Yes, especially since you are not in menopause yet. Your ovary still has a little hormone to give, and it will help ease the sudden transition you would undoubtedly have if your doctor took it all. Some doctors say that they may as well take everything because usually they have to go back for the other ovary six months later, but that is lazy doctoring.
Thats exactly what he said AnnieBrooke!! He also said since I have so many cysts on the right one that I wont have to worry about the left if he takes it... :( I tell you what, this is all so confusing to me!
If you don't have confidence in the doctor, you can cancel and reschedule when you find a doctor you like better. But probably, if he knows you want to keep the one ovary, he will try harder to keep it.
Frankly, in your shoes and given that it is not a life-threatening situation, I would cancel on this doctor and find one who is more serious about a woman keeping her ovaries.
At the least, a woman doctor would not be casual about dumping a functioning ovary out the window if the woman is still perimenopausal. If your male doctor was told that one of his testicles had to be removed due to cysts, and while there they might as well take the other, he would be pretty mad. But somehow it does not translate when a guy doctor is thinking of ovaries.
Hi AnnieBrooke you hit that one right on the head about the testicles!!! I am making another appt with him to talk this over.. Thank you so much for you support and input!!!
I had a hysterectomy and wish I had "run for my life" when my doctor mentioned removal of ANY organ. I am 8 years post-hysterectomy and not a moment goes by that I regret having trusted him even though I had for 20 years. My figure has been destroyed and bowel function has not been normal since.
Hysterectomy is grossly overused and is associated with long-term problems, ovary removal or not.
We need all our organs our whole life just as men do (uterus, ovaries, tubes). The ovaries do not shut down at menopause and continue producing hormones into our 80's if they have not been "crippled" by a gyn procedure such as hysterectomy, tubal sterilization, or ablation. Medical studies show many increased health risks associated with ovary removal.
If you care to share, what is the reason for the hysterectomy?
If you are not comfortable with having the surgery, PLEASE DO NOT GET IT.!!!!
NOT all hysterectomy are horror stories..It all depends on your doctor.
Mine went well, not one problem.(had both ovaries removed) All my co-workers had full hysterectomies for one medical reason or another and they had theirs done will over 15-30 yrs. ago. They are ALL fine and still work fulltime. The only issue I have heard from them is the vaginal dryness, but they have options for that.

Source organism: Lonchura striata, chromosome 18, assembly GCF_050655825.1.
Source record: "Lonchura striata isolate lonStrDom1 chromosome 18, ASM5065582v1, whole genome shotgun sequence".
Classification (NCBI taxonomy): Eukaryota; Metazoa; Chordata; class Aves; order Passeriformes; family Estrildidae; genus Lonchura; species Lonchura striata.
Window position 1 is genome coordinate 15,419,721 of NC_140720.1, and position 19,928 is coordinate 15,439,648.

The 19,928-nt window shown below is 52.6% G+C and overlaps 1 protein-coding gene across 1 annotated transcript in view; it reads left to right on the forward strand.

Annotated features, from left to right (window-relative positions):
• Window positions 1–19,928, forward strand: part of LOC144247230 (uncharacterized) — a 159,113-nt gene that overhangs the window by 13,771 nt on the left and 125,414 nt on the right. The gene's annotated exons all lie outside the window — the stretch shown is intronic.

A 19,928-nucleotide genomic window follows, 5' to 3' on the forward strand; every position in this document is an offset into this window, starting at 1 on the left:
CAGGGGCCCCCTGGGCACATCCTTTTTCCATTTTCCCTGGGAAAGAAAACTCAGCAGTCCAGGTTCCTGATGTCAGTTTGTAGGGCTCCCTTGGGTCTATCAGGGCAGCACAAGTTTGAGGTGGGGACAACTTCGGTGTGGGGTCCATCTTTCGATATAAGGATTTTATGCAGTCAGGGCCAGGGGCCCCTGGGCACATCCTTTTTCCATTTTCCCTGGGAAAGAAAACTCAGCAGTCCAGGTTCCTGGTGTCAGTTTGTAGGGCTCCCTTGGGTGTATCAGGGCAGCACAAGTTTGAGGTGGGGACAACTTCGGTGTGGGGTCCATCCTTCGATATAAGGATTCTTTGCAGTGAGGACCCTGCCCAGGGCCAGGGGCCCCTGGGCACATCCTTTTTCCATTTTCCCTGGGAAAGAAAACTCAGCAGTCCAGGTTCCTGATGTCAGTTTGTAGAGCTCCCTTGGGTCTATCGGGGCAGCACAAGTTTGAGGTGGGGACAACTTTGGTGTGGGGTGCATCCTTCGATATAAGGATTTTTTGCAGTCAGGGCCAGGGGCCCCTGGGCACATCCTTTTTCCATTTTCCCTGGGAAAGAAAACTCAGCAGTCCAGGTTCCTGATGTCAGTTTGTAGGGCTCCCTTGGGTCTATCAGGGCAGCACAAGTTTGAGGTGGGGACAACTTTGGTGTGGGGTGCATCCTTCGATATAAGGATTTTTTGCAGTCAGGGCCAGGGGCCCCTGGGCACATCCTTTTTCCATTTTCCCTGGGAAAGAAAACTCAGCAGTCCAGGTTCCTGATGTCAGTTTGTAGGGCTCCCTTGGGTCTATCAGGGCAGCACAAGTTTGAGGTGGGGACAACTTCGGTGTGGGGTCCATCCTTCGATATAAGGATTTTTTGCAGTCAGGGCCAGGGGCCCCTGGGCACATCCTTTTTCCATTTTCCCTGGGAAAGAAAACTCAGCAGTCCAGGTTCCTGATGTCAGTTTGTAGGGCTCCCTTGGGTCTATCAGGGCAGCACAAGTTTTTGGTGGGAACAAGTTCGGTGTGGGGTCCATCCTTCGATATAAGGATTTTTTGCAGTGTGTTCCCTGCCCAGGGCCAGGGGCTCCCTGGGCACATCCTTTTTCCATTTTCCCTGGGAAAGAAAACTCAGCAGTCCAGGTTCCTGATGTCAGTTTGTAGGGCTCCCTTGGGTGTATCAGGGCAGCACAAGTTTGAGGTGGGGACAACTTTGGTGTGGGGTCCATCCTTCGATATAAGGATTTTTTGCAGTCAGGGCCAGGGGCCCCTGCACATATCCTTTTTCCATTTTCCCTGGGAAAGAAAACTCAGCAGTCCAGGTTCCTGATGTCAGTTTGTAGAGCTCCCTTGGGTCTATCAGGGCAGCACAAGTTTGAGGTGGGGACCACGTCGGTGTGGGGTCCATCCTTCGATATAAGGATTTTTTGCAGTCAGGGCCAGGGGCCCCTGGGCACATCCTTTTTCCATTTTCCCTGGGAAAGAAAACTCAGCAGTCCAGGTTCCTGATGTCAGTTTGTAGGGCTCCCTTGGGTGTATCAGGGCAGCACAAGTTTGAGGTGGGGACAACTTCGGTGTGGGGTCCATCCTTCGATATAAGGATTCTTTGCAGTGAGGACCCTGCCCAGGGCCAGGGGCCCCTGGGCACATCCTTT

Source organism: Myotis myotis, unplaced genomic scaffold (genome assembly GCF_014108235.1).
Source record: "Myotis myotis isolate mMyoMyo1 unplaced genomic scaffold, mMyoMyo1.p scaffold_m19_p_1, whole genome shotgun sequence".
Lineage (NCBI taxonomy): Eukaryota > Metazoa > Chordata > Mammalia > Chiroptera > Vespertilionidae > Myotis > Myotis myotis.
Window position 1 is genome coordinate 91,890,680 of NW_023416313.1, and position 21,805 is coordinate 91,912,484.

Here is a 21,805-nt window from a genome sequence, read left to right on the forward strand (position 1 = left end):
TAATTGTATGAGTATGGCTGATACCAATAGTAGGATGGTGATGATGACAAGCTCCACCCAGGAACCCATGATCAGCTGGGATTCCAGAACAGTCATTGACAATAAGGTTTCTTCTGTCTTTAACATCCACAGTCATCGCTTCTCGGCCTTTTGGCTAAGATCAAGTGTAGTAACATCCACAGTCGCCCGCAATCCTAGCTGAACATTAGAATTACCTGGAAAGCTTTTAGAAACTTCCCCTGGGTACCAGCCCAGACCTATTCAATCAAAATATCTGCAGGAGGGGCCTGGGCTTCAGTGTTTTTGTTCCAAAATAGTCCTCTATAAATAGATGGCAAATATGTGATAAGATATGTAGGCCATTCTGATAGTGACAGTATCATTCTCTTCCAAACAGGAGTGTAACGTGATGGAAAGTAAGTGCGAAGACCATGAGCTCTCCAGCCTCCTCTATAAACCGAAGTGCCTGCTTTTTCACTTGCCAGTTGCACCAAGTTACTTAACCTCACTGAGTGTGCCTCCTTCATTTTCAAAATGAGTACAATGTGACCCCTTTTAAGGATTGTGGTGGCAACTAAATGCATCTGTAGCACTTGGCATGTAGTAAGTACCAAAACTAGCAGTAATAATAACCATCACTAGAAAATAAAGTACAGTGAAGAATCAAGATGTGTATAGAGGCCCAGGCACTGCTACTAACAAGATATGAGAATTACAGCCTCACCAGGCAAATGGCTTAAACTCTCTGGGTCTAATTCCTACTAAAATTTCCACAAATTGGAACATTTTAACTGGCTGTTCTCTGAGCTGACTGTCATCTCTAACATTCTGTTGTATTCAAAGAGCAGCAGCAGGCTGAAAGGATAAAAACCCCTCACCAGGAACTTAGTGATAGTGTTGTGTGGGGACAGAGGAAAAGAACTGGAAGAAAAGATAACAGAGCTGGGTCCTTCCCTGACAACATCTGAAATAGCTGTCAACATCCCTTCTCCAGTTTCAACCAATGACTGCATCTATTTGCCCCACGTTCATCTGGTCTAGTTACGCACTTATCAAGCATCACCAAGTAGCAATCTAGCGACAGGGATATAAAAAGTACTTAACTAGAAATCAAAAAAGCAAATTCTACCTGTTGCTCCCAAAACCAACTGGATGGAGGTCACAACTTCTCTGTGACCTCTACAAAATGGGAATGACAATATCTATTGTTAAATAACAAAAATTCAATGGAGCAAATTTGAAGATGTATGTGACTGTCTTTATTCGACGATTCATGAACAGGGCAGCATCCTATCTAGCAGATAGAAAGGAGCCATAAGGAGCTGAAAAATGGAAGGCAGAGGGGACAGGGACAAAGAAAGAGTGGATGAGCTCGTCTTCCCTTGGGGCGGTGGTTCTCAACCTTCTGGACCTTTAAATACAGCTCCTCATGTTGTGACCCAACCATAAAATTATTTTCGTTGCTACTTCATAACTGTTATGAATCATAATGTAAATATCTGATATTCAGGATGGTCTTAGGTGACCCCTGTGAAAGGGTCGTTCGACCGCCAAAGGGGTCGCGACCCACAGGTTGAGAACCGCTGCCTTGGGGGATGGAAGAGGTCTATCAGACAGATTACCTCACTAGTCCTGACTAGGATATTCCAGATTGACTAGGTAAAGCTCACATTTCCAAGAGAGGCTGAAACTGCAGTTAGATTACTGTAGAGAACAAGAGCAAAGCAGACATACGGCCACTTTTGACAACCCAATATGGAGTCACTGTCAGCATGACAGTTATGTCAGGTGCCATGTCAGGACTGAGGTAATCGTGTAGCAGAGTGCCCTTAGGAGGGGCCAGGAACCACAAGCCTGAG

From my experience, observations of women who had hysterectomies especially if they are several years post-op are usually more "telling" than what they say. For one, some are hesitant to share and many do not connect the after effects back to the surgery since some can take awhile to manifest.
If you knew women before their surgery and observe them over time afterwards, you will see their figures transform into the "boxy" shape (loss of their waist - the space between the rib cage and hip bones) even if they do not have the typical post-hysterectomy weight gain. (The uterine ligaments are the pelvis' support structures. Once they are severed, everything falls.)
If they still have one or both ovaries and they continue to produce hormones (about 40% of the time they fail due to loss of blood flow), then you won't see symptoms of "surgical menopause" (such as blurred vision and the need for glasses, hair loss, hair graying, hair texture changes, dry skin, loss of youthful-looking skin due to collagen loss, loss of muscle tone, hot flashes, etc).
Since MOST hysterectomies are overused and the uterus has lifelong anatomical, skeletal, hormonal, and sexual functions, please be sure to do your own research into the after effects of the surgery. Granted, women who have had long-term, debilitating gynecologic problems may find a hysterectomy is worth the trade-offs. And of course, CONFIRMED cancer would be a good reason to have one. But once it's done, there is obviously no going back.
Oops I missed a number of medically documented health risks associated with ovary removal (termed "surgical menopause" by the medical community). There are a number of studies that list these increased health risks (PubMed is a good source). They include coronary heart disease, stroke, hip fracture, Parkinsonism, dementia, cognitive and memory impairment, depression and anxiety.
Heart disease is the #1 killer of women, far more so than ovarian cancer. 1 in 3 women has a hysterectomy by age 60 and 1 in 2 by age 72. 1 in 3 women dies of heart disease. To put the numbers in perspective, a 2009 study said that ovarian cancer accounts for 14,800 deaths per year in the USA while heart disease accounts for 350,000 deaths per year. Additionally, 100,000 cases of dementia per year may be attributable to prior bilateral oophorectomy.
I became suicidally depressed shortly after my hysterectomy despite having absolutely no history of depression. In fact, I was the opposite in that people constantly commented on how I was always happy and smiling. And my severe lack of ability to think and remember were scary. And I was far from young at the time of my surgery. I was just shy of 50 years old.